Max J Coppes, MD, PhD, MBA is a member of the following medical societies: American College of Healthcare Executives, American Society of Pediatric Hematology/Oncology, Society for Pediatric Research

Disclosure: Nothing to disclose.

Additional Contributors

J Martin Johnston, MD Associate Professor of Pediatrics, Mercer University School of Medicine; Director of Hematology/Oncology, The Children's Hospital at Memorial University Medical Center; Consulting Oncologist/Hematologist, St Damien's Pediatric Hospital

J Martin Johnston, MD is a member of the following medical societies: American Academy of Pediatrics, American Society of Pediatric Hematology/Oncology, International Society of Paediatric Oncology

Disclosure: Nothing to disclose.


Ulrike M Reiss, MD Associate Member, Department of Hematology, St Jude Children's Research Hospital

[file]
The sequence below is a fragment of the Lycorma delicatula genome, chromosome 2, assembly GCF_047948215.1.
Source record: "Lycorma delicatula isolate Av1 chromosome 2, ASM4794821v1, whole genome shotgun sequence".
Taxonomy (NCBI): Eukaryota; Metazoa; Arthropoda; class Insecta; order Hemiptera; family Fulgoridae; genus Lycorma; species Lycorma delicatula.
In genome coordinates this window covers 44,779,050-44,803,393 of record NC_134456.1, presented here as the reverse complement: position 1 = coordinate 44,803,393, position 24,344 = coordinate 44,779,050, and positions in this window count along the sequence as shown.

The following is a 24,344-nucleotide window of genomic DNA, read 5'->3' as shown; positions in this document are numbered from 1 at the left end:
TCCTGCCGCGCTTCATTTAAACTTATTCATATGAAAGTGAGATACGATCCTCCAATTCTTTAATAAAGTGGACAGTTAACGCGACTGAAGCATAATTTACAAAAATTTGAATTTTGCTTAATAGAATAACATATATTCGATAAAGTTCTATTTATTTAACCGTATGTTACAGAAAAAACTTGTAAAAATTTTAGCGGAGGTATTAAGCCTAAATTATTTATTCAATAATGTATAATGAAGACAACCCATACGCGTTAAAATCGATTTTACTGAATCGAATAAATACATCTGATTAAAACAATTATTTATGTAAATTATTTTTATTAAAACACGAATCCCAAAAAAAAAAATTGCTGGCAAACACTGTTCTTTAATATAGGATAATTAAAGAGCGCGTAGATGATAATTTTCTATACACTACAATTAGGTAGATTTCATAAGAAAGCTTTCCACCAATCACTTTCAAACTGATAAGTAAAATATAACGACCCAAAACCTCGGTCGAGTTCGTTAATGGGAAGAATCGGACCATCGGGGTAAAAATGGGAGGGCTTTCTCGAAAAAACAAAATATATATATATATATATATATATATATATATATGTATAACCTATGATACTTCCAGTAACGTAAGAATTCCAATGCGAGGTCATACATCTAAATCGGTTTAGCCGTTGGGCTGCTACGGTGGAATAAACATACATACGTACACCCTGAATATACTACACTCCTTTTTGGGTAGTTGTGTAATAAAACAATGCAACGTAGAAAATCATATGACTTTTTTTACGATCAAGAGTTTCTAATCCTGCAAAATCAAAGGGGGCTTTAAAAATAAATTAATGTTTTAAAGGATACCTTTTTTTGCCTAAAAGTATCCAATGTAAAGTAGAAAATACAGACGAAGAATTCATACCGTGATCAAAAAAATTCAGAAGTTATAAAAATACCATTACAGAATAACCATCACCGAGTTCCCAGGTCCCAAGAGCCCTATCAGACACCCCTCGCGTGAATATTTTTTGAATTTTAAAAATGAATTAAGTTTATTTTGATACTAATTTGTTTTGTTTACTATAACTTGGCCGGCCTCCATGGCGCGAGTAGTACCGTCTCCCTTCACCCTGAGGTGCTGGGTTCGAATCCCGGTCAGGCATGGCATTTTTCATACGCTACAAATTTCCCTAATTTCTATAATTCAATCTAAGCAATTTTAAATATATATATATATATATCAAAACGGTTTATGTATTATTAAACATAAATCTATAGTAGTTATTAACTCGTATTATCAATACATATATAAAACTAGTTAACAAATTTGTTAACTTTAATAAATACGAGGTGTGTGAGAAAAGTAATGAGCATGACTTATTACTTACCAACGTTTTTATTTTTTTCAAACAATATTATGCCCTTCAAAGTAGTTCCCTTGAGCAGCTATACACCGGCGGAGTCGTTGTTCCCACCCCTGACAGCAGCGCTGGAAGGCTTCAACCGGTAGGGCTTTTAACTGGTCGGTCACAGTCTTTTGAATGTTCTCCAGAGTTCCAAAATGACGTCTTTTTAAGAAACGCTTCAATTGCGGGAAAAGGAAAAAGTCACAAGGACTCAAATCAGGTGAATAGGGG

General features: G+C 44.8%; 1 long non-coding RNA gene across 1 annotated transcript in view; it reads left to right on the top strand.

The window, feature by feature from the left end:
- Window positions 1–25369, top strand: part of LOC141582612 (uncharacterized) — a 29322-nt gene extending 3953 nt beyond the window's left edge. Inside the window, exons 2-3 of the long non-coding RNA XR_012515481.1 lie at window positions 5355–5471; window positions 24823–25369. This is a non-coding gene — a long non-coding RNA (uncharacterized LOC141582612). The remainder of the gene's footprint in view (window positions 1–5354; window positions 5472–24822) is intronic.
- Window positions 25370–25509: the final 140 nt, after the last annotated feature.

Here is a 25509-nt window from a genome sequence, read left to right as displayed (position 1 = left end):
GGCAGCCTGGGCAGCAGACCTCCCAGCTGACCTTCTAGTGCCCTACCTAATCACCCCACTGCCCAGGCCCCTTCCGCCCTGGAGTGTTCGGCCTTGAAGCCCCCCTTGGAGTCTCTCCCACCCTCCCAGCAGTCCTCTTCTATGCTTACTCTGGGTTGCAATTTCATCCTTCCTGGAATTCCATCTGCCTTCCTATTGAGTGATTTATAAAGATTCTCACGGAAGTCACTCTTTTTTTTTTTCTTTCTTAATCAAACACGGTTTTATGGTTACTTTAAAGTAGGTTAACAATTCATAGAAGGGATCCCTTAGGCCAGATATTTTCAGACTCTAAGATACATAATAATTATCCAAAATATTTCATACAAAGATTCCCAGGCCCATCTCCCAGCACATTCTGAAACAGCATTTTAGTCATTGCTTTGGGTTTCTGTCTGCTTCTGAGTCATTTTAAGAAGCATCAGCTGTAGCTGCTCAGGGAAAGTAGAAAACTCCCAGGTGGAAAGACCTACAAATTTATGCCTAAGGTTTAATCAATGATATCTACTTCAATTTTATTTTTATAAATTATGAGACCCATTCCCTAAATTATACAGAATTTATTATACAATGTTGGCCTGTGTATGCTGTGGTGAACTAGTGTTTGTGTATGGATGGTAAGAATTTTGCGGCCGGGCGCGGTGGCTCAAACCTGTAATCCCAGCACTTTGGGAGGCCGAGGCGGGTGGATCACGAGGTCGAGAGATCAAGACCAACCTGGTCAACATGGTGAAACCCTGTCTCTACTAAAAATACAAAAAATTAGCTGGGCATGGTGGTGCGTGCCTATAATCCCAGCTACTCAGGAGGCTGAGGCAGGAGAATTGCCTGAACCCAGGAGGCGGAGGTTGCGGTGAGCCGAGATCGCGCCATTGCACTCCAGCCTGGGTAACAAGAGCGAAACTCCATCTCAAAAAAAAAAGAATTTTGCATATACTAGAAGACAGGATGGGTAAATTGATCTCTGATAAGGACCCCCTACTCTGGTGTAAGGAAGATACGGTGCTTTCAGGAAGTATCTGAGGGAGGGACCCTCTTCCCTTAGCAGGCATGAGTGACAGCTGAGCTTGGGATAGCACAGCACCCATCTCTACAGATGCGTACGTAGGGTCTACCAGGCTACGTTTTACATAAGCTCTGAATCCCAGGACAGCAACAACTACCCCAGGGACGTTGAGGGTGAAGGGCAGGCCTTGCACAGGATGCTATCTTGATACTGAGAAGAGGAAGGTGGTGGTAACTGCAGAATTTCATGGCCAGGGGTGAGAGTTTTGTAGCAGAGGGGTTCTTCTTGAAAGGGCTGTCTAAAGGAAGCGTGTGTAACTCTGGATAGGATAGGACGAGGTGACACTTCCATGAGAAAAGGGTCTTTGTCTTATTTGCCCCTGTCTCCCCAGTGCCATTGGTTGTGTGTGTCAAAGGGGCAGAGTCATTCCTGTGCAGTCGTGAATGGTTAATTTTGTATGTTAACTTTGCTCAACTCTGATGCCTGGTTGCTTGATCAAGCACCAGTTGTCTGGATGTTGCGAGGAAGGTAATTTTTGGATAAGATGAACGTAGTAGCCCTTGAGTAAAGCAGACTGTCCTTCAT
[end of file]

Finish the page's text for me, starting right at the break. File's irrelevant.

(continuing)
Disclosure: Nothing to disclose.

Mary E Ross, MD, PhD Assistant Professor, Department of Pediatrics, University of Illinois College of Medicine; Clinical Attending, St Jude Domestic Affiliate Clinic and Children’s Hospital of Illinois; Adjunct Faculty, St Jude Children’s Research Hospital

Disclosure: Nothing to disclose.

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This image (magnified X 2000) shows the spiculated thorny RBCs (acanthocytes) as observed in an individual with abetalipoproteinemia. These are indistinguishable from the acanthocytes shown in the next image, which are observed in an individual with spur cell hemolytic anemia. Used with permission from Little, Brown and Company.
This image (magnified X 2000) demonstrates acanthocytes in an individual with spur cell hemolytic anemia associated with alcoholic cirrhosis. Acanthocytes, unlike echinocytes or burr cells, have fewer spicules. Used with permission from Little, Brown and Company.
This image (magnified X 2000) shows echinocytes, or burr cells, a universal feature of uremia. The spicules of acanthocytes vary in length and width and project nonuniformly from the cell surface, while burr cells have regularly spaced, smoothly rounded crenulations. The second morphologic feature of RBCs in an individual with uremia is the presence of ellipsoid cells. Used with permission from Little, Brown and Company.